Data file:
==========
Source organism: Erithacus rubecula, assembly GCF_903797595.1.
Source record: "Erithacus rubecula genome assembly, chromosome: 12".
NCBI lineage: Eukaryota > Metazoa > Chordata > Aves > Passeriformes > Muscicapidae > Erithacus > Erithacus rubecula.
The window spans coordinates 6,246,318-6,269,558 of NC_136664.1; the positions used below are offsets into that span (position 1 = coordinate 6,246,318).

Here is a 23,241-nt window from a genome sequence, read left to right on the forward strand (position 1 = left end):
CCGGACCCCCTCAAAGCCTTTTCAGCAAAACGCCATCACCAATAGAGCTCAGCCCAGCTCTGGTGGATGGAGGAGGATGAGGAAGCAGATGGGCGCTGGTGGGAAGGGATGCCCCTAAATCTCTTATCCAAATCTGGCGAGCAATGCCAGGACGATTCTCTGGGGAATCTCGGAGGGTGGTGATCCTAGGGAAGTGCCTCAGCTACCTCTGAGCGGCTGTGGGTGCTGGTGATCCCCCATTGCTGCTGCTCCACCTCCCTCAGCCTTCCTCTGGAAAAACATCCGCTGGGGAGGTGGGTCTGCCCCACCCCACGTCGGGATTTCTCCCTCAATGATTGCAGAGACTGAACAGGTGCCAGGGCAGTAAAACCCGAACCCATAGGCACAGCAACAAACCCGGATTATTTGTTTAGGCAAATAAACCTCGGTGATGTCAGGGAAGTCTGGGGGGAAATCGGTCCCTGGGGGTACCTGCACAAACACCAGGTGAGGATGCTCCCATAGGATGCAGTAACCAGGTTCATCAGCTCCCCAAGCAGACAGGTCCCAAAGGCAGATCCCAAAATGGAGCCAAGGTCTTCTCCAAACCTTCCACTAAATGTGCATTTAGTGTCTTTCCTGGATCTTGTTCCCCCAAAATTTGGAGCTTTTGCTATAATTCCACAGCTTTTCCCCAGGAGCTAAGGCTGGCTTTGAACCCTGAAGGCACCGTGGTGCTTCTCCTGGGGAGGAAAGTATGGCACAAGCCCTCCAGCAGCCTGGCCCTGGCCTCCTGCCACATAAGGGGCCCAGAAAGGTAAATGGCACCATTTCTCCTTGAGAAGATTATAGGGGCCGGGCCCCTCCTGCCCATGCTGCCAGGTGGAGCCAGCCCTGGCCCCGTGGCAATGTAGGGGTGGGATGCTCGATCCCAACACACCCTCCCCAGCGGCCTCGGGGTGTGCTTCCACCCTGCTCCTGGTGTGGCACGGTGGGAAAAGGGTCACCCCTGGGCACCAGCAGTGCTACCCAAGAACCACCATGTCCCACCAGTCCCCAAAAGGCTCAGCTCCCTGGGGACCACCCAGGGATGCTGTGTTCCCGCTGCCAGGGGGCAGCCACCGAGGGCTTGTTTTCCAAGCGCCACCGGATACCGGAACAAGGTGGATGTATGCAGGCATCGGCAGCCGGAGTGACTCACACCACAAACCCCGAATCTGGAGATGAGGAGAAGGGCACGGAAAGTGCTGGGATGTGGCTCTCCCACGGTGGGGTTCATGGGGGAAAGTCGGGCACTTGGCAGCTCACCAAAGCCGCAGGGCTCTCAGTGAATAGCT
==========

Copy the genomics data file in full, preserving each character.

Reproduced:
Source organism: Erithacus rubecula, assembly GCF_903797595.1.
Source record: "Erithacus rubecula genome assembly, chromosome: 12".
NCBI lineage: Eukaryota > Metazoa > Chordata > Aves > Passeriformes > Muscicapidae > Erithacus > Erithacus rubecula.
The window spans coordinates 6,246,318-6,269,558 of NC_136664.1; the positions used below are offsets into that span (position 1 = coordinate 6,246,318).

Here is a 23,241-nt window from a genome sequence, read left to right on the forward strand (position 1 = left end):
CCGGACCCCCTCAAAGCCTTTTCAGCAAAACGCCATCACCAATAGAGCTCAGCCCAGCTCTGGTGGATGGAGGAGGATGAGGAAGCAGATGGGCGCTGGTGGGAAGGGATGCCCCTAAATCTCTTATCCAAATCTGGCGAGCAATGCCAGGACGATTCTCTGGGGAATCTCGGAGGGTGGTGATCCTAGGGAAGTGCCTCAGCTACCTCTGAGCGGCTGTGGGTGCTGGTGATCCCCCATTGCTGCTGCTCCACCTCCCTCAGCCTTCCTCTGGAAAAACATCCGCTGGGGAGGTGGGTCTGCCCCACCCCACGTCGGGATTTCTCCCTCAATGATTGCAGAGACTGAACAGGTGCCAGGGCAGTAAAACCCGAACCCATAGGCACAGCAACAAACCCGGATTATTTGTTTAGGCAAATAAACCTCGGTGATGTCAGGGAAGTCTGGGGGGAAATCGGTCCCTGGGGGTACCTGCACAAACACCAGGTGAGGATGCTCCCATAGGATGCAGTAACCAGGTTCATCAGCTCCCCAAGCAGACAGGTCCCAAAGGCAGATCCCAAAATGGAGCCAAGGTCTTCTCCAAACCTTCCACTAAATGTGCATTTAGTGTCTTTCCTGGATCTTGTTCCCCCAAAATTTGGAGCTTTTGCTATAATTCCACAGCTTTTCCCCAGGAGCTAAGGCTGGCTTTGAACCCTGAAGGCACCGTGGTGCTTCTCCTGGGGAGGAAAGTATGGCACAAGCCCTCCAGCAGCCTGGCCCTGGCCTCCTGCCACATAAGGGGCCCAGAAAGGTAAATGGCACCATTTCTCCTTGAGAAGATTATAGGGGCCGGGCCCCTCCTGCCCATGCTGCCAGGTGGAGCCAGCCCTGGCCCCGTGGCAATGTAGGGGTGGGATGCTCGATCCCAACACACCCTCCCCAGCGGCCTCGGGGTGTGCTTCCACCCTGCTCCTGGTGTGGCACGGTGGGAAAAGGGTCACCCCTGGGCACCAGCAGTGCTACCCAAGAACCACCATGTCCCACCAGTCCCCAAAAGGCTCAGCTCCCTGGGGACCACCCAGGGATGCTGTGTTCCCGCTGCCAGGGGGCAGCCACCGAGGGCTTGTTTTCCAAGCGCCACCGGATACCGGAACAAGGTGGATGTATGCAGGCATCGGCAGCCGGAGTGACTCACACCACAAACCCCGAATCTGGAGATGAGGAGAAGGGCACGGAAAGTGCTGGGATGTGGCTCTCCCACGGTGGGGTTCATGGGGGAAAGTCGGGCACTTGGCAGCTCACCAAAGCCGCAGGGCTCTCAGTGAATAGCT